Although we have had a year of volatile risk asset returns and increases in global interest rates, we believe six key themes have emerged. We expect continued economic growth, controlled inflation and accommodative monetary policy to result in good-but-not- great risk asset returns and low-but-mostly-positive fixed income returns.
Risk asset is a term broadly used to describe any financial security or instrument that is not a risk-free asset - that is, a high quality government bond. Risk assets would therefore include equities, commodities, property and all areas of fixed income apart from high quality sovereign bonds, such as Treasuries.
We believe that overall equity returns will be below long-term historical averages, but higher than what current valuations such as price-earnings (P/E) ratio or forward price-earnings ratio would predict.
P/E ratio is the average share price of the firms in an index divided by their average earnings per share for the preceding 12 months. Forward P/E is similar except that the index's current average price is divided by the average earnings expected from all the companies within the index for the next 12 months.
We believe that developed market equities will provide investors with mild gains over the next five years. Valuations, while still elevated, retreated this past year as per share earnings grew faster than equity prices.
The end of the 30-year-plus bull market does not mean the start of the next bear market. We believe Interest rates will remain low. Over the next five years we anticipate interest rates will remain below investor expectations, driven by the Stuckflation trend below. With long-term interest rates anchored, the current Federal Reserve rate hike cycle should end earlier and at a lower level than is priced into the markets. Also controlling short-term U.S. rates is the ongoing accommodation from other major central banks in response to low inflation. The expected result will likely be a nearly flat U.S. yield curve and a very small shift upward in other yield curves around the world.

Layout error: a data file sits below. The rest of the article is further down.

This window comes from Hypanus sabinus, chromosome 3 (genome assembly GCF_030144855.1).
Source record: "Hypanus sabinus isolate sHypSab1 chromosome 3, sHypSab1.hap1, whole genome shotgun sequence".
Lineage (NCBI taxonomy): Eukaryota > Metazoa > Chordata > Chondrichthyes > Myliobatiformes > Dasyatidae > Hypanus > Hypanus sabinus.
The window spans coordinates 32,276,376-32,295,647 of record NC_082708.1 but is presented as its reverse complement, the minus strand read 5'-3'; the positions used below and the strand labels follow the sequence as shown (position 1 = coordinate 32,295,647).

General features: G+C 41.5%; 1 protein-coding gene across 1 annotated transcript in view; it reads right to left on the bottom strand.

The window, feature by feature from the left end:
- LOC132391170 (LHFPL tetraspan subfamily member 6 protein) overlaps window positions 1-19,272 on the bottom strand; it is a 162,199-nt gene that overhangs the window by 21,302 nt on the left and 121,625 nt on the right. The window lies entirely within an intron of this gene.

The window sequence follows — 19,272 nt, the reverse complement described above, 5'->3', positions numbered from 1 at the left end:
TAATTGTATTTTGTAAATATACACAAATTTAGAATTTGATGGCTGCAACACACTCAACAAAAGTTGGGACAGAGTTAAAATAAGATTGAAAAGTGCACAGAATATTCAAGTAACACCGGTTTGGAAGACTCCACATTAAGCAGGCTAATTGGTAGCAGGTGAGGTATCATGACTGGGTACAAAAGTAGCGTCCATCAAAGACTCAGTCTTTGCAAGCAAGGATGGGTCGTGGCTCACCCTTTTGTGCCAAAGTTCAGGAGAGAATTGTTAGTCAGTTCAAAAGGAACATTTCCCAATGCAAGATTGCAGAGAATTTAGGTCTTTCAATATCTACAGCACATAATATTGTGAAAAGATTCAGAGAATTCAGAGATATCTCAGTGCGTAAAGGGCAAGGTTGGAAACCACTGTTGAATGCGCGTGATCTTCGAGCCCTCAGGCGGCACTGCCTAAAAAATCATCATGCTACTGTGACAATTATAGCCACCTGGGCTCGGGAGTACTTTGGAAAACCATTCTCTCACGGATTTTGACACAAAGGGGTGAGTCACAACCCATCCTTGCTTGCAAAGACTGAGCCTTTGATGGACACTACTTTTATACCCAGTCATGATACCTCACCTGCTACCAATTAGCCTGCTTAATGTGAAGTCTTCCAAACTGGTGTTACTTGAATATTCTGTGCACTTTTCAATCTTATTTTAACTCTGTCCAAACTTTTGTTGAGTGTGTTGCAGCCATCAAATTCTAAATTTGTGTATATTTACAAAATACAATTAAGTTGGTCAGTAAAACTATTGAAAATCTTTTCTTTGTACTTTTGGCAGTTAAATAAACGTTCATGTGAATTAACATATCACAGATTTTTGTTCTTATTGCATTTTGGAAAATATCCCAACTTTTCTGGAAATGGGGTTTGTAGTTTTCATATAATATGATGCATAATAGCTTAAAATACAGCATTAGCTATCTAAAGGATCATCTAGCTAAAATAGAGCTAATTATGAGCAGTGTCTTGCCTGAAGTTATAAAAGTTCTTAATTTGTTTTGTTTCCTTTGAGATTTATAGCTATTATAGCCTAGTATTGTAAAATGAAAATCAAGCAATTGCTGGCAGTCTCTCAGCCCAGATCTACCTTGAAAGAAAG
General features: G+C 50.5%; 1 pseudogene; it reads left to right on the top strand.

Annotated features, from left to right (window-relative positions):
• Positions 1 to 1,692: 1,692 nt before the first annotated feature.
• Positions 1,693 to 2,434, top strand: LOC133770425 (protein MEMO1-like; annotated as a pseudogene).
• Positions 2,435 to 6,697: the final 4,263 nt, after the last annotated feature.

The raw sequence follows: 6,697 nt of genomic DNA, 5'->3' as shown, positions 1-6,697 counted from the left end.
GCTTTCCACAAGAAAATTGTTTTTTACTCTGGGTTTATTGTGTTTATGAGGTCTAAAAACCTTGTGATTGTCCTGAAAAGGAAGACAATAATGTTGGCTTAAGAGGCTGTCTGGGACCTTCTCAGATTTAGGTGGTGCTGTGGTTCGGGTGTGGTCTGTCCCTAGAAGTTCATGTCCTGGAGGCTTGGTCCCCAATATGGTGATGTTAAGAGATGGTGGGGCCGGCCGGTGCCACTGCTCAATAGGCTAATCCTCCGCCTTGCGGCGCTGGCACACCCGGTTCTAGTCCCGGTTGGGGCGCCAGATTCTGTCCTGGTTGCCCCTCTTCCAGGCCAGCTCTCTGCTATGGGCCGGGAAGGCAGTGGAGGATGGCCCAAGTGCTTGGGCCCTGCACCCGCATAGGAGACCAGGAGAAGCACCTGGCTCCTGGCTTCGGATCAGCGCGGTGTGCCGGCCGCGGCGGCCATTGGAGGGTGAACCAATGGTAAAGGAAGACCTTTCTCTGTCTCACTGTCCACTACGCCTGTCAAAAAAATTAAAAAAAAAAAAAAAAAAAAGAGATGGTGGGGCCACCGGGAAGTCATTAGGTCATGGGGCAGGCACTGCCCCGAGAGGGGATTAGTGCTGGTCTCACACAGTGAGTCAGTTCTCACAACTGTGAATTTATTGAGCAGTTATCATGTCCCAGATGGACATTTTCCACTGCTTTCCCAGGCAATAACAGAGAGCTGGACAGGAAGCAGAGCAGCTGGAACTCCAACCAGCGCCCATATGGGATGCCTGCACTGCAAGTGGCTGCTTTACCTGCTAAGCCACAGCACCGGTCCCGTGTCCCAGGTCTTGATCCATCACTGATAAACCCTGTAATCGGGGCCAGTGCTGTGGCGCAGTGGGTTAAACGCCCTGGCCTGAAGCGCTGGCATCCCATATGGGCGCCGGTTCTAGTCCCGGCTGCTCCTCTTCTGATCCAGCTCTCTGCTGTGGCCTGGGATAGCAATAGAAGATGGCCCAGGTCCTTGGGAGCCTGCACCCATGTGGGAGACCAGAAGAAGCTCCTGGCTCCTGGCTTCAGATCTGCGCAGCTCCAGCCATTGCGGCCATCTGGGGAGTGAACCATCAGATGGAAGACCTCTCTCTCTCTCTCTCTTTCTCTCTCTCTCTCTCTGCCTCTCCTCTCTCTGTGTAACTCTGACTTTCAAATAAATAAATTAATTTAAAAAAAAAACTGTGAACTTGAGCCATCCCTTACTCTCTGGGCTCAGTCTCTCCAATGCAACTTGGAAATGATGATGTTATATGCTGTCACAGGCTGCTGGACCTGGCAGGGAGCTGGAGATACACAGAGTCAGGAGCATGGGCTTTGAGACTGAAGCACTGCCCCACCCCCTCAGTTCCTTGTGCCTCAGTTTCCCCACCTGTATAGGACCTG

We expect real asset returns will be mostly in line with equities, providing potential diversification through different “flavors” of market risk. Exposure to interest rate and credit risk is expected to support global real estate. But negative investor sentiment remains as the real estate market is forced to respond to the more digitally based economy.
Many lament that the global economy seems stuck on a slow growth trajectory. We believe they me be short-sighted. The same forces keeping a lid on growth have also buffered downturns and extended the cycle itself. The service economy’s steady expansion smooths out cycle peaks and valleys the same way that gradually removing monetary stimulus balances fiscal policy limitations. Nearly 10 years into the U.S. expansion, the cycle has matured and recession odds have risen — but the onset of a slowdown will likely be later and less threatening than suggested by the standard playbook.
Most major central banks have fallen well short of their 2% annual inflation targets over the past decade — and many of the supply-side forces behind the shortfall are only gaining traction. This is reflected in low interest rates and flattening yield curves. Technological innovations combined with vast troves of data are enhancing price discovery and optimization techniques globally. Monetary policy adjustments and trade frictions may produce uncertainties and pockets of inflation, but companies and consumers will likely continue to find ways to alleviate such pricing pressures.